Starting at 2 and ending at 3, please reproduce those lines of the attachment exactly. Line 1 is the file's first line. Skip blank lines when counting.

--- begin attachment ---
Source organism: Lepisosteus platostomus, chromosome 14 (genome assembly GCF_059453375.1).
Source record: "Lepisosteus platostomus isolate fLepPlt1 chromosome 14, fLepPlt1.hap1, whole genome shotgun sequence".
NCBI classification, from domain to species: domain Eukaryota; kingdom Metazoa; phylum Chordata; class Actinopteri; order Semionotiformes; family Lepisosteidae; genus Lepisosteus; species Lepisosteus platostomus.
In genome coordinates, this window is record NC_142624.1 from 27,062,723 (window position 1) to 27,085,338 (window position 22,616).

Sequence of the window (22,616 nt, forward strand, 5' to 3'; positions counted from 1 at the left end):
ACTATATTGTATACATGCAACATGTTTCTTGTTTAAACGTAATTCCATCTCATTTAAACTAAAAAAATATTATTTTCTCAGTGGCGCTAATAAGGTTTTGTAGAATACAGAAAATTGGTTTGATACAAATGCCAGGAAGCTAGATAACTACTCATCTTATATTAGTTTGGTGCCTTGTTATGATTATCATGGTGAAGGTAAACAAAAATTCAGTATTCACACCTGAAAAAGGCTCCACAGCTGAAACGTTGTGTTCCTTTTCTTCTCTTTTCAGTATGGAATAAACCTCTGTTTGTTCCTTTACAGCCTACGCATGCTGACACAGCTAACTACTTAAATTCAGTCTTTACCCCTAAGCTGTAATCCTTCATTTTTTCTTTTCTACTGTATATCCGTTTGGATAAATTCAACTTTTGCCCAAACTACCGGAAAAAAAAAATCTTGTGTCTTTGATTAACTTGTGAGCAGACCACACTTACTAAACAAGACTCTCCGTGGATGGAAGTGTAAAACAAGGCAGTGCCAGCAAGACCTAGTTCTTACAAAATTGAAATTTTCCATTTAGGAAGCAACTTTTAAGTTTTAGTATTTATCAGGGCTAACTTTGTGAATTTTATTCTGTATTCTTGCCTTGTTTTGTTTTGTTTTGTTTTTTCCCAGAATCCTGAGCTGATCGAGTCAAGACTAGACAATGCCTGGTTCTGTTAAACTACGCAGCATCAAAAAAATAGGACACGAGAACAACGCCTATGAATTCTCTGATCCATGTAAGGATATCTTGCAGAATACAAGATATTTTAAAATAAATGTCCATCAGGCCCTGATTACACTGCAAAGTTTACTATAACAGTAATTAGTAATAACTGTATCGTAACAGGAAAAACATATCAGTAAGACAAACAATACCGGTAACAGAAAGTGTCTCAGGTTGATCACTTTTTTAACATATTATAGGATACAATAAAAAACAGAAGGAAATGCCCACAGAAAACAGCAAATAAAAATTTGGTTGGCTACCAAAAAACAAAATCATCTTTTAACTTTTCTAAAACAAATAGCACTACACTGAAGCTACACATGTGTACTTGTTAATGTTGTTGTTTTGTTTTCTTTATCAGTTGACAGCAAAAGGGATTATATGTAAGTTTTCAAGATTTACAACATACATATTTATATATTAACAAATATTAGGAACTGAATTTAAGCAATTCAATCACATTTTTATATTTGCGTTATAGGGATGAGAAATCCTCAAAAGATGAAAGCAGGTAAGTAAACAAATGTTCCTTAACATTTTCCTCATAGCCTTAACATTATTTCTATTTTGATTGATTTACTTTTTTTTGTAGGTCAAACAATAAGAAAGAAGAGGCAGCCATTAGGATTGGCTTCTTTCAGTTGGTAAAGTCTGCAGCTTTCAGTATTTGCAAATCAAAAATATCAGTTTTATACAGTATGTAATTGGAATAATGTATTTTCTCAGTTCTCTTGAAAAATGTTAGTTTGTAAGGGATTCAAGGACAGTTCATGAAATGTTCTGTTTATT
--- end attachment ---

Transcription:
Source record: "Lepisosteus platostomus isolate fLepPlt1 chromosome 14, fLepPlt1.hap1, whole genome shotgun sequence".
NCBI classification, from domain to species: domain Eukaryota; kingdom Metazoa; phylum Chordata; class Actinopteri; order Semionotiformes; family Lepisosteidae; genus Lepisosteus; species Lepisosteus platostomus.